Among the options being touted for the talks about North Korea's controversial nuclear and missile programme is Switzerland, and more specifically, Geneva.
“Switzerland is talking to all parties involved,” Federal Department of Foreign Affairs spokesperson Carole Wälti told Swiss tabloid Blick of the talks.
“It is up to the parties involved to decide if, when and where they want to hold talks,” she said.
Meanwhile, Swiss government spokesperson André Simonazzi on Friday told journalists that Switzerland welcomed the talks. But he said the meeting had not been discussed by the government, Swiss daily NZZ reported.
Simonazzi did, however, add that Switzerland provided a good service.
Among the factors favouring Switzerland are its neutrality and long history of hosting such talks, including, famously, the 1985 summit involving Ronald Reagan and Mikhail Gorbachev in Geneva. The city also played host from 1997 to 1999 to talks involving the US, China and both Koreas.
In addition, Switzerland was home to bilateral talks between Washington and Pyongyang aimed at restarting stalled six-party negotiations on North Korea's nuclear weapons programme.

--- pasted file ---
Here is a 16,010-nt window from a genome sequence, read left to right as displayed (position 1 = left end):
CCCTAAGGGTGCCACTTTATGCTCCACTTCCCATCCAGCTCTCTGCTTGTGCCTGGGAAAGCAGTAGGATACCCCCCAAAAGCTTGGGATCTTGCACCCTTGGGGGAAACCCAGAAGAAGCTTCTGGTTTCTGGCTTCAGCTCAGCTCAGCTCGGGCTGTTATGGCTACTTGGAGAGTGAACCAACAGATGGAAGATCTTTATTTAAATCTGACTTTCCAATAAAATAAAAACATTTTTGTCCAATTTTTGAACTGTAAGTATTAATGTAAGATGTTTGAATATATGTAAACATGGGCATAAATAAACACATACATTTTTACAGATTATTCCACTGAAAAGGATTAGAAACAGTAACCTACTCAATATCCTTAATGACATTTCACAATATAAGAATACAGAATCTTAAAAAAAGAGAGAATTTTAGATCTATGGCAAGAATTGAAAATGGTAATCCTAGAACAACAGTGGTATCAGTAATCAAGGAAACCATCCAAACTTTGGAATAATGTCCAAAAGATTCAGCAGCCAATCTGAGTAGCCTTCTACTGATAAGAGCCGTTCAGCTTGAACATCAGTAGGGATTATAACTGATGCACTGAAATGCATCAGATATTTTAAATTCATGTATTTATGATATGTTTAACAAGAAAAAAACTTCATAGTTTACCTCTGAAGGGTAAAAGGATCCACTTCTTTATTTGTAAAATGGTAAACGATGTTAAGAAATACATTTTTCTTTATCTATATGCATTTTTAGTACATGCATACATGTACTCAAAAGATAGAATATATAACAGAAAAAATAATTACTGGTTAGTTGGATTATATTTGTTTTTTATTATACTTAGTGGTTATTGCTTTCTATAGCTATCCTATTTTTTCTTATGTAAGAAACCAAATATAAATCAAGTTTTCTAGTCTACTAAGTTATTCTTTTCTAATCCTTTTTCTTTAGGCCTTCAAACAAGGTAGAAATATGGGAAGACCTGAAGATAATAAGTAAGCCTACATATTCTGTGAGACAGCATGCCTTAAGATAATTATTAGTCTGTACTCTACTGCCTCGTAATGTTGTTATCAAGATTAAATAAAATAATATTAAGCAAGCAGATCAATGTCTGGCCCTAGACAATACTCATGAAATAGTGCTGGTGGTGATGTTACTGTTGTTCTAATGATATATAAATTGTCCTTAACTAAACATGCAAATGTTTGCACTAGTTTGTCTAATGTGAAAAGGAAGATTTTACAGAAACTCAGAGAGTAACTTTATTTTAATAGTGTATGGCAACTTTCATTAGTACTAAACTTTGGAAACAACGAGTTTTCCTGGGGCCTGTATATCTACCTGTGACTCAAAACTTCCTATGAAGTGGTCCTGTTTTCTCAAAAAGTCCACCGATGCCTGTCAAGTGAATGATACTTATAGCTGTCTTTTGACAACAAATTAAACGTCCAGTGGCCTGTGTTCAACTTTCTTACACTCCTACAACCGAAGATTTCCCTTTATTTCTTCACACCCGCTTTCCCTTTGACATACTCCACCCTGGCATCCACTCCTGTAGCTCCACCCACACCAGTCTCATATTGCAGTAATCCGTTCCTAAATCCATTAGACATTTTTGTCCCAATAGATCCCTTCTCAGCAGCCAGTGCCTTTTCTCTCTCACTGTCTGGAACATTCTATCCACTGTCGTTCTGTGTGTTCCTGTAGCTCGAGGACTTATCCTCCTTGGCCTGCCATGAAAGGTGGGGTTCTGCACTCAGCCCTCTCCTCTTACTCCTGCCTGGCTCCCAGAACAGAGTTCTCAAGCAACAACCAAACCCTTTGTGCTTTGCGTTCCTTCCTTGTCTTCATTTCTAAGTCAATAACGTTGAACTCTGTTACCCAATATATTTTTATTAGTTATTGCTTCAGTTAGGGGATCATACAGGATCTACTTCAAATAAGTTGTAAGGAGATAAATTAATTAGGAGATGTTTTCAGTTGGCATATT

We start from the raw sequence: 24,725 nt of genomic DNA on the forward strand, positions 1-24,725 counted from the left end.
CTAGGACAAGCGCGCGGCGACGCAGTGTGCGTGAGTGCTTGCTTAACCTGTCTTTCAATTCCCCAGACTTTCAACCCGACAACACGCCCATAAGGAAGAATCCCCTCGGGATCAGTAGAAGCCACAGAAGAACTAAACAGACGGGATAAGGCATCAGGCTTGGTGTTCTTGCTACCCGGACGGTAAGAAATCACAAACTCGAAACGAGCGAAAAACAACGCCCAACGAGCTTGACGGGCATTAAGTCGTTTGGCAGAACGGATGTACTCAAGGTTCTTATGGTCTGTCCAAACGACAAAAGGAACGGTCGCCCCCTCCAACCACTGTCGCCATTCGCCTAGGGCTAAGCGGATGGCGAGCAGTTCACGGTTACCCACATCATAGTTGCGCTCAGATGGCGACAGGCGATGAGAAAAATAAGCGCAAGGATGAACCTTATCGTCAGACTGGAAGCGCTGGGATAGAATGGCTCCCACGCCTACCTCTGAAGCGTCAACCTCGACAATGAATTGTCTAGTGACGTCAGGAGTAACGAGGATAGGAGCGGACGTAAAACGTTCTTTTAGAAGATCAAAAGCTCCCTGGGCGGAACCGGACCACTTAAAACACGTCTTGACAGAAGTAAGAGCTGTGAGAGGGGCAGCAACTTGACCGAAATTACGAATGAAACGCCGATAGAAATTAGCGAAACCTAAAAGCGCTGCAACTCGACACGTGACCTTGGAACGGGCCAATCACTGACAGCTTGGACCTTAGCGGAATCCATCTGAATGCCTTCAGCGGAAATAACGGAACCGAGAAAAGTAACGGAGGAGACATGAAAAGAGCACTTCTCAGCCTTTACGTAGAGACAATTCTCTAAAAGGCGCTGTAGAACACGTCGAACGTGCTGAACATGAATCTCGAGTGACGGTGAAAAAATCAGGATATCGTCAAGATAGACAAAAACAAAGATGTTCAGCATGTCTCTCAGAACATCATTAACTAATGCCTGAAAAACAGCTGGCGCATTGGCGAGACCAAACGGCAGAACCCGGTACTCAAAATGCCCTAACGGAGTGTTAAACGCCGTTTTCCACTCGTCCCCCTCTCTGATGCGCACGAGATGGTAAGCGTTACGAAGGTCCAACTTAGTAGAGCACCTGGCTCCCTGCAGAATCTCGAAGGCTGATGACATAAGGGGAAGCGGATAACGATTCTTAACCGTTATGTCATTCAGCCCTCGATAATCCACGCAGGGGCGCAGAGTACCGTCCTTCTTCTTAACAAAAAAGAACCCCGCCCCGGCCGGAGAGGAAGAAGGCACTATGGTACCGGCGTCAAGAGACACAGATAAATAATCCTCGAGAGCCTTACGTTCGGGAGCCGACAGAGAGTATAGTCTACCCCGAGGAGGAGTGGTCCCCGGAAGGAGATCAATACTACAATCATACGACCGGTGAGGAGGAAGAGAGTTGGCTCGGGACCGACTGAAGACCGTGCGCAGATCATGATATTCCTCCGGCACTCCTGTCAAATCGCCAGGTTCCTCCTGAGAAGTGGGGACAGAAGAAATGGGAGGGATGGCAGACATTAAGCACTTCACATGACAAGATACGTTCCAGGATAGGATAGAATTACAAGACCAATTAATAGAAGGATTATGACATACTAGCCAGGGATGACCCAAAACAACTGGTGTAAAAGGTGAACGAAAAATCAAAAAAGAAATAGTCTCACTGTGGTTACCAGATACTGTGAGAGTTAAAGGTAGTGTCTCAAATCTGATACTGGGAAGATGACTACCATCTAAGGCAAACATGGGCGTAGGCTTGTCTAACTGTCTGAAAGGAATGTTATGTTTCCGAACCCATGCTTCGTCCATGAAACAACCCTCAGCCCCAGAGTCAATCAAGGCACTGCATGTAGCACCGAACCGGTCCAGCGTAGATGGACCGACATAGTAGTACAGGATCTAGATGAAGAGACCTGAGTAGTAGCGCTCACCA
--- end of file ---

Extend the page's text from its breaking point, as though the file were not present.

Also in Switzerland's favour when it comes to finding a venue for the upcoming historic meeting is the fact that Kim Jong-un actually attended school in Switzerland for several years.
In addition, Switzerland has for decades played a small but highly symbolic role in ensuring the continuation of the ceasefire between North Korea and South Korea.
A small contingent of Swiss soldiers, along with a Swedish unit – Sweden is also a serious contender for the summit – are based in the South Korean section of the demilitarized zone between the two countries as part of the Neutral Nations Supervisory Commission.
North Korea also came up for discussion when Swiss President Alain Berset met with Donald Trump during the World Economic Forum 2018 in Davos. It is not known, however, what the two leaders discussed.
But as Jim Walsh with the Massachusetts Institute of Technology's security studies programme told UK newspaper The Guardian what really matters in these talks is not where they are held but what is discussed.